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Getting Started With Vue.js: Directives Part 2

fosterv2 profile image Valerie Foster ・4 min read

In my last few blog posts, I’ve been talking about how to get started using Vue.js by giving an introduction to the basic things Vue has to offer. I’ve previously covered the Vue instance, and last week I talked about a few of the Vue directives for handling how things appear on a webpage. I will now talk about the directives that make your Vue app reactive and interactive to a user.

If you know anything about basic, vanilla JavaScript, you should know that the way to make a webpage reactive is by adding event listeners. There are all different kinds of events, including clicking on an HTML element, scrolling through a page, and pushing keys on the keyboard. The v-on directive is Vue’s built in way to listen for events. Here’s an example that also uses the v-if directive, which I covered in my last post:

//  in index.js
new Vue({
  el: '#toggle',
  data: {
    condition: true
  }
})
//  in index.html
<div id="toggle">
  <button v-on:click="condition = !condition">Click Me!</button>
  <p v-if="condition">Click the Button to toggle me in and out</p>
</div>
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In the example above, you can see the v-on directive in action. The part after the colon tells Vue what type of event to listen for; in this case, click. If I had instead put mouseover, then it would change every time I moved my cursor over the button. In this example, the v-on directive points to an action to make the condition variable swap between true and false. So with the v-if, the p element will toggle in and out of the page. I can also have v-on point to a function in my instance:

//  in index.js
new Vue({
  el: "#message",
  data: {
    message: "I'm a message!"
  },
  methods: {
    alertMessage: function () {
      alert(this.message)
    }
  }
})
//  in index.html
<div id="message">
  <button v-on:click="alertMessage">Click Me!</button>
</div>
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This example will show an alert at the top of the page with whatever the message variable says, like this:

Alt Text
There are also all kinds of modifiers for v-on. Modifiers are “directive postfixes denoted by a dot”. To see a full list of modifiers, you can go to Vue’s documentation on Event Handling. As an example, there is one modifier for v-on called .once that ensures that the event can only be triggered once. So if I add it to the example from earlier:

<div id="counter">
  <button v-on:click.once="alertMessage">Click Me!</button>
</div>
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The alert will only pop up the first time you click the button. Clicking the button any time afterwards will do nothing.

Other than v-on, there is one more directive that lets users interact with the data in your Vue instance. That is v-model, and it is arguably the most magic of all of the directives Vue gives you. It is magical because it does a lot of work, handles all of the interaction between an input, textarea, or select element, and a variable to associate them with. For a basic example, assuming we have a message variable with an empty string in our Vue instance:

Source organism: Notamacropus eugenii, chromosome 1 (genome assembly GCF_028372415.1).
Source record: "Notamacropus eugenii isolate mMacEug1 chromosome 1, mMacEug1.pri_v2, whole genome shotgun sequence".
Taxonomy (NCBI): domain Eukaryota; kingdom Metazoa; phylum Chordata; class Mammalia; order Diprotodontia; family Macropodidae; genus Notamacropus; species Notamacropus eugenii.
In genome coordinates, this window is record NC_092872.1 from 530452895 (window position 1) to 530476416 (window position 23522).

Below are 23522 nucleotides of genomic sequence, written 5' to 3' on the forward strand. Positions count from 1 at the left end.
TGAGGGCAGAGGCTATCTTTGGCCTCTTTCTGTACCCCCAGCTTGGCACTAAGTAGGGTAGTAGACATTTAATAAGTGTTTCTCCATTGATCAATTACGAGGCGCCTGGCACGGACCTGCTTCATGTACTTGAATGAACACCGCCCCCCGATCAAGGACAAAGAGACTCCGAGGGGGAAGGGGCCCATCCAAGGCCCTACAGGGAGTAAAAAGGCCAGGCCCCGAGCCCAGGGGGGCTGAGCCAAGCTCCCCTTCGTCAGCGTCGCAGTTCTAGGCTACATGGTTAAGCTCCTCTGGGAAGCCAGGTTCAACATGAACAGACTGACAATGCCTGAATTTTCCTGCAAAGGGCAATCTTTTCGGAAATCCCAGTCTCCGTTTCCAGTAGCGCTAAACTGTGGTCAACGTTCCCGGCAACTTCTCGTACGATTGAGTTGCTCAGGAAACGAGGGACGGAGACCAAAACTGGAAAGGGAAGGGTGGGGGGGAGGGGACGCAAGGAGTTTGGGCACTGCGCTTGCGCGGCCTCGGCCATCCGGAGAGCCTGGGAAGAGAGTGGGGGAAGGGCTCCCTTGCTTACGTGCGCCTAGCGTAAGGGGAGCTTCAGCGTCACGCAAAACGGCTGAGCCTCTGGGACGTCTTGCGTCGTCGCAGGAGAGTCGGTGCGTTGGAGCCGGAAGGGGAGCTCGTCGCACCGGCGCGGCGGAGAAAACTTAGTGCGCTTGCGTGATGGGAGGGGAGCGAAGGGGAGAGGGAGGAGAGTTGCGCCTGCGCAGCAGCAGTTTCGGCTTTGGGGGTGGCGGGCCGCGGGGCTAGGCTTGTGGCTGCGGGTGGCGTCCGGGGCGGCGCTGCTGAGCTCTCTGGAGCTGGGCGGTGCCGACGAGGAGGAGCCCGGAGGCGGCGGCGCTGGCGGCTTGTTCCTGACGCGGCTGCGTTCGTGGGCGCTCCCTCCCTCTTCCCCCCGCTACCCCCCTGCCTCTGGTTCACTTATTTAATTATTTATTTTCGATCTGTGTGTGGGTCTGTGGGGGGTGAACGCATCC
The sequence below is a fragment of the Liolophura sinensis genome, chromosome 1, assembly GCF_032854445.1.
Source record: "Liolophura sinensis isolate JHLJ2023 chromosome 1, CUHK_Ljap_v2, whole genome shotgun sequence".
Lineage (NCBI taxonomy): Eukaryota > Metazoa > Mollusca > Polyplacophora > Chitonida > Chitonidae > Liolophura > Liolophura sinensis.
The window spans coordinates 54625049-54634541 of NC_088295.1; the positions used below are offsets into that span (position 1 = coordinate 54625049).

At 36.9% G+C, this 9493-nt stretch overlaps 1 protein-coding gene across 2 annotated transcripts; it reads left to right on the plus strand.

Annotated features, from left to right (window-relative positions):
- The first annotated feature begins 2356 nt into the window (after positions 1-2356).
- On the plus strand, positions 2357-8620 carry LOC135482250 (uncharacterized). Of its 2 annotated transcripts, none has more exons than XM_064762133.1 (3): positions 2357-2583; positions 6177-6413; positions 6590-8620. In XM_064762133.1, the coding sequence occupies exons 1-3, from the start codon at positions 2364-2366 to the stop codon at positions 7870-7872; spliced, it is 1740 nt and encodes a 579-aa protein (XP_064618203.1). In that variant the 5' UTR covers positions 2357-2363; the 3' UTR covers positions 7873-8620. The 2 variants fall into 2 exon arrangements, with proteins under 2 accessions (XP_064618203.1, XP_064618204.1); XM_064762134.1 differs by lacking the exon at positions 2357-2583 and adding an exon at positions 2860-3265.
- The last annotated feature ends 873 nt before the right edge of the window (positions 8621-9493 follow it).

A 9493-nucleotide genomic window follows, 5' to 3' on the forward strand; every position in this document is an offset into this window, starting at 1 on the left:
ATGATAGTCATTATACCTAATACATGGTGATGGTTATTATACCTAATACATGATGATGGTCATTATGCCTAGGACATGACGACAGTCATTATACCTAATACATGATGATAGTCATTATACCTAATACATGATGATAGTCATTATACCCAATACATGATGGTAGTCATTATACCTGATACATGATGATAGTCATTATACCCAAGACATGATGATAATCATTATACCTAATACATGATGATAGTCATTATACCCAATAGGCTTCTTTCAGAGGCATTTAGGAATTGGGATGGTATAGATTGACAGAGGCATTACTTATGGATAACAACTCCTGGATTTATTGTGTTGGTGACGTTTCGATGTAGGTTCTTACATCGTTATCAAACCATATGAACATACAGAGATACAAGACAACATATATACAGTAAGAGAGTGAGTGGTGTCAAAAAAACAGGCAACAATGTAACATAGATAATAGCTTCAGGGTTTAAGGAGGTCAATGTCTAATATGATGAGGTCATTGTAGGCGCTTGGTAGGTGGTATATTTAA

<div id="model">
  <input v-model="message" placeholder="Type something...">
  <p>You typed: {{ message }}</p>
</div>
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Just by adding v-model, this input will always show the current state of the message variable, any changes to the input will change the message variable, and any changes to message will change what appears in the input element.

There are many different ways to use v-model depending on what type of form element you are using and how you want to use the variable. When using the input types of checkbox or radio, whatever you put as the value of the input will be stored in the variable from v-model. Here are some examples:

<!-- The picked variable will change to the string value of
    "Jack" or "Jill" depending on which is selected -->
<input type="radio" id="jack" value="Jack" v-model="picked">
<label for="jack">Jack</label>
<br>
<input type="radio" id="jill" value="Jill" v-model="picked">
<label for="jill">Jill</label>
<p>Picked: {{ picked }}</p>

<!-- The colors variable is an array of checked colors, because
    you can have more than one checkbox selected at a time -->
<input type="checkbox" id="red" value="Red" v-model="colors">
<label for="red">Red</label>
<input type="checkbox" id="yellow" value="Yellow" v-model="colors">
<label for="yellow">Yellow</label>
<input type="checkbox" id="blue" value="Blue" v-model="colors">
<label for="blue">Blue</label>
<p>Checked colors: {{ colors }}</p>

<!-- The selected variable will change to whatever string is
    in the option you select -->
<select v-model="selected">
  <option disabled value="">Please pick one</option>
  <option>Lion</option>
  <option>Tiger</option>
  <option>Bear</option>
</select>
<p>You picked: {{ selected }}</p>
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You can see from these examples that v-model can be used in a lot of different ways. But this is just the tip of the iceberg, and you can checkout Vue’s documentation about Form Inputs to find out more.

With this I have finished going over all the main directives that Vue.js gives you. Using these, you can make a webpage interactive and interesting to a user relatively easily because Vue does all the hard work for you, by hooking up your data to elements on the page. So far, I’ve gone over how to do things on a small scale, like having one element on a page react a certain way. But this doesn’t really work well to scale up for large applications. That’s where Vue Components come in. I’ll go over what they are and how to use them another time.

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